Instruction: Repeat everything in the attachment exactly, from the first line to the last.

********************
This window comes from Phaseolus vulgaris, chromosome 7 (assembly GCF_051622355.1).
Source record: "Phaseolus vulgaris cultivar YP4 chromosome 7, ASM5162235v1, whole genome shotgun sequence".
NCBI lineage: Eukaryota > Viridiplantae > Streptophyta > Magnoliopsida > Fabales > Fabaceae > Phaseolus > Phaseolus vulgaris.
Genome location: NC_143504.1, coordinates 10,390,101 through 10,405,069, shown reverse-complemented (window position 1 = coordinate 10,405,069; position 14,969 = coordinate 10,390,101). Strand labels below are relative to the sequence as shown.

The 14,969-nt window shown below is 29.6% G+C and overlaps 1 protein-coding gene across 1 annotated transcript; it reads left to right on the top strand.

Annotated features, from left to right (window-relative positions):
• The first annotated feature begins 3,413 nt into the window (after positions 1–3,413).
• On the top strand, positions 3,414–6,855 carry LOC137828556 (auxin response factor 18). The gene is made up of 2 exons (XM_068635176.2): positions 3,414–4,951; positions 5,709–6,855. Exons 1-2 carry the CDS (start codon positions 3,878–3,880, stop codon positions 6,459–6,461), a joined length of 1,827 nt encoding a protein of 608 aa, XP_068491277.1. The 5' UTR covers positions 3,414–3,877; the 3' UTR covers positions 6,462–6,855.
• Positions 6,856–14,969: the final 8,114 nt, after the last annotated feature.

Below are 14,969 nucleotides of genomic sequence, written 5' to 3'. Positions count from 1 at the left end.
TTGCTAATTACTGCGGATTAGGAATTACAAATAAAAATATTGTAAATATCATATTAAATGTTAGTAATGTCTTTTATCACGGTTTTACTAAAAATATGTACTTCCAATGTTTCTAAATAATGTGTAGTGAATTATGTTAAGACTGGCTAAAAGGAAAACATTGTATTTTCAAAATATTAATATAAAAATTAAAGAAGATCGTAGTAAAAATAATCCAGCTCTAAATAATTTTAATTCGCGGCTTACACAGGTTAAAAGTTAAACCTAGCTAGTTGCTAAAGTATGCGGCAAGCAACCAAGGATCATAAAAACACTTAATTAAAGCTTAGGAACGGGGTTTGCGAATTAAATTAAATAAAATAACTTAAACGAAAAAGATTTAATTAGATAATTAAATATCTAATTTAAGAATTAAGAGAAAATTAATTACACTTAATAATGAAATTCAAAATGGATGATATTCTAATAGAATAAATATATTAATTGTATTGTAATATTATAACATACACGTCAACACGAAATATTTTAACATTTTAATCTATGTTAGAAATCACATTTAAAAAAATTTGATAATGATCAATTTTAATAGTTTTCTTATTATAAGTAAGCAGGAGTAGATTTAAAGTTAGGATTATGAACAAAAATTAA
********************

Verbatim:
This window comes from Phaseolus vulgaris, chromosome 7 (assembly GCF_051622355.1).
Source record: "Phaseolus vulgaris cultivar YP4 chromosome 7, ASM5162235v1, whole genome shotgun sequence".
NCBI lineage: Eukaryota > Viridiplantae > Streptophyta > Magnoliopsida > Fabales > Fabaceae > Phaseolus > Phaseolus vulgaris.
Genome location: NC_143504.1, coordinates 10,390,101 through 10,405,069, shown reverse-complemented (window position 1 = coordinate 10,405,069; position 14,969 = coordinate 10,390,101). Strand labels below are relative to the sequence as shown.

The 14,969-nt window shown below is 29.6% G+C and overlaps 1 protein-coding gene across 1 annotated transcript; it reads left to right on the top strand.

Annotated features, from left to right (window-relative positions):
• The first annotated feature begins 3,413 nt into the window (after positions 1–3,413).
• On the top strand, positions 3,414–6,855 carry LOC137828556 (auxin response factor 18). The gene is made up of 2 exons (XM_068635176.2): positions 3,414–4,951; positions 5,709–6,855. Exons 1-2 carry the CDS (start codon positions 3,878–3,880, stop codon positions 6,459–6,461), a joined length of 1,827 nt encoding a protein of 608 aa, XP_068491277.1. The 5' UTR covers positions 3,414–3,877; the 3' UTR covers positions 6,462–6,855.
• Positions 6,856–14,969: the final 8,114 nt, after the last annotated feature.

Below are 14,969 nucleotides of genomic sequence, written 5' to 3'. Positions count from 1 at the left end.
TTGCTAATTACTGCGGATTAGGAATTACAAATAAAAATATTGTAAATATCATATTAAATGTTAGTAATGTCTTTTATCACGGTTTTACTAAAAATATGTACTTCCAATGTTTCTAAATAATGTGTAGTGAATTATGTTAAGACTGGCTAAAAGGAAAACATTGTATTTTCAAAATATTAATATAAAAATTAAAGAAGATCGTAGTAAAAATAATCCAGCTCTAAATAATTTTAATTCGCGGCTTACACAGGTTAAAAGTTAAACCTAGCTAGTTGCTAAAGTATGCGGCAAGCAACCAAGGATCATAAAAACACTTAATTAAAGCTTAGGAACGGGGTTTGCGAATTAAATTAAATAAAATAACTTAAACGAAAAAGATTTAATTAGATAATTAAATATCTAATTTAAGAATTAAGAGAAAATTAATTACACTTAATAATGAAATTCAAAATGGATGATATTCTAATAGAATAAATATATTAATTGTATTGTAATATTATAACATACACGTCAACACGAAATATTTTAACATTTTAATCTATGTTAGAAATCACATTTAAAAAAATTTGATAATGATCAATTTTAATAGTTTTCTTATTATAAGTAAGCAGGAGTAGATTTAAAGTTAGGATTATGAACAAAAATTAA